Slovenian-born, New York based drummer Dre Hocevar
may not be a familiar name to many but that will likely change after Coding Of Evidentiality
. Hocevar has convened a trio which sits comfortably in the lineage of the Portuguese RED Trio
(who can be heard to good effect on Empire (No Business, 2011, Stem (Clean Feed, 2012) and Rebento (No Business, 2013)) and going further back, English pianist Howard Riley
's seminal early 1970s outfit with bassist Barry Guy
. Indeed Hocevar boasts a style related to both Gabriel Ferrandini of the former and Tony Oxley
from the latter. Although all but one of the pieces are credited to the leader, there is a democratic ethos at work in how they are collectively realized and the compositional frameworks are so slight as to be indistinguishable from the assured improvisation.
In a departure from the mold, Hocevar brings in the cello of Lester St.Louis to replace the more usual bass, while Belgian Bram De Looze
occupies the piano stool. The addition of St. Louis proves a master stroke as the young American combines energy and invention into a madcap brew which sits well alongside the pianist's dark rhythms in the bass register and exploratory right hand runs. De Looze's occasional thunderclaps recall Matthew Shipp
while Cecil Taylor
also comes to mind in his rolling evenly articulated flow on "Polymorphia" and "Second Portrait Of The Exemplary....." On drums the leader steers unobtrusively yet decisively, as he melds a stream of unconventional textures into a percussive flow, generating either pulsing momentum or timbral ambiguity as the moment demands.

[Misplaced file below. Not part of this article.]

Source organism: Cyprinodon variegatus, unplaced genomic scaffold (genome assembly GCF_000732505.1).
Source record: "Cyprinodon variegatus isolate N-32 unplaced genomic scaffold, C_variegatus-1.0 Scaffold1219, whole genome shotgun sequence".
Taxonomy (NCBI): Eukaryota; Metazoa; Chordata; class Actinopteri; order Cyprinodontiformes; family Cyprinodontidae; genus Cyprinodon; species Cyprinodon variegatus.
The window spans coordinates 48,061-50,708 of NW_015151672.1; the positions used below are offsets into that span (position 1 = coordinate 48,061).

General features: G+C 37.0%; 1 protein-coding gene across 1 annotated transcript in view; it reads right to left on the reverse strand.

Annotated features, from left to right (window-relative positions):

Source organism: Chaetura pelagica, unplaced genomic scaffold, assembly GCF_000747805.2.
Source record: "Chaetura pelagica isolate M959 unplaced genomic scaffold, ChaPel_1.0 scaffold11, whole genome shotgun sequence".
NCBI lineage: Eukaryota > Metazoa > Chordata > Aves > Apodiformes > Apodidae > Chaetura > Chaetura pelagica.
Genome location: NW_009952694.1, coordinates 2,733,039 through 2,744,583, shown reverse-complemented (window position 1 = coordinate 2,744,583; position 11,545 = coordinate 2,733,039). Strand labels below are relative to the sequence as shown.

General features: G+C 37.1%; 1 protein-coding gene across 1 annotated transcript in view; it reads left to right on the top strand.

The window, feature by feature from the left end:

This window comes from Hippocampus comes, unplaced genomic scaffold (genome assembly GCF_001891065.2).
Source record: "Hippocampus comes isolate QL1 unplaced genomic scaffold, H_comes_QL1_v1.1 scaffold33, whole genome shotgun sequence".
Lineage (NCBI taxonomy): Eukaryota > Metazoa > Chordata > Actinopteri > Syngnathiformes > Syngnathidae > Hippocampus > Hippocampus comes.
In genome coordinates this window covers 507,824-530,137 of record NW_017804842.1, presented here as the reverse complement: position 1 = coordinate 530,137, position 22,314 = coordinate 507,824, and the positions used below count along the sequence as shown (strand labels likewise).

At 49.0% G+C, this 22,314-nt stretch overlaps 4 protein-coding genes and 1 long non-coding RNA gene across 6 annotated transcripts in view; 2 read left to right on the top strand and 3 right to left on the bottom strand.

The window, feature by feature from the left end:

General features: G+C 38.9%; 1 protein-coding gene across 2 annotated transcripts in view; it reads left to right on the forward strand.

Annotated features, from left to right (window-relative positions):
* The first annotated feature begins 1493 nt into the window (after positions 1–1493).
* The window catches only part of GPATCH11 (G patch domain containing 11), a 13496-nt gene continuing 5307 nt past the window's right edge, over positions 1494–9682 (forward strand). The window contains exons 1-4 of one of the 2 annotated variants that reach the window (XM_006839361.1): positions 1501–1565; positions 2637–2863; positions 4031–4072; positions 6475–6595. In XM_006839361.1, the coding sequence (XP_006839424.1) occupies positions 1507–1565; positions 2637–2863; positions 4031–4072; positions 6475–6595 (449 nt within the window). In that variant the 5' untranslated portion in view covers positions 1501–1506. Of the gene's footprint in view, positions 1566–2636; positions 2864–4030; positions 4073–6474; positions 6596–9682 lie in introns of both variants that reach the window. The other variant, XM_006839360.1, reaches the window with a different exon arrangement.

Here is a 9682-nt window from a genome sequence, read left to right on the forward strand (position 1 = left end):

Sam Pluta adds electronics to supplement the already potent mix on "Critical Discourse Analysis (CDA)." In truth while they increase the range of textures, they don't prove central to the conversational flow which, following an introduction full of indeterminate sounds, transmutes into an extended cryptic ballad, before culminating in a dense crescendo of scurrying lines. Other tracks like the opening "Form of the Future Thought" and the stop start "Representational Redescription" follow a similar trajectory, from spare transparent beginnings to opaque climax. St. Louis revels in an unaccompanied outing on "Cello Interlude No. 1" blending fractious pizzicato outbursts with rich arco abrasion.
But what distinguishes this gripping debut overall is the unpredictable nature of the journey as much as the resolution of the final destination.
Form of the Future Thought; Post Resonance 1J7-36; Critical Discourse Analysis (CDA);
Representational Redescription; Polymorphia; Cello Interlude No. 1; Second Portrait Of
Bram De Looze: piano; Lester St.Louis: cello; Dre Hocevar: drums;
Sam Pluta :
electronics, signal processing (Trk. 3).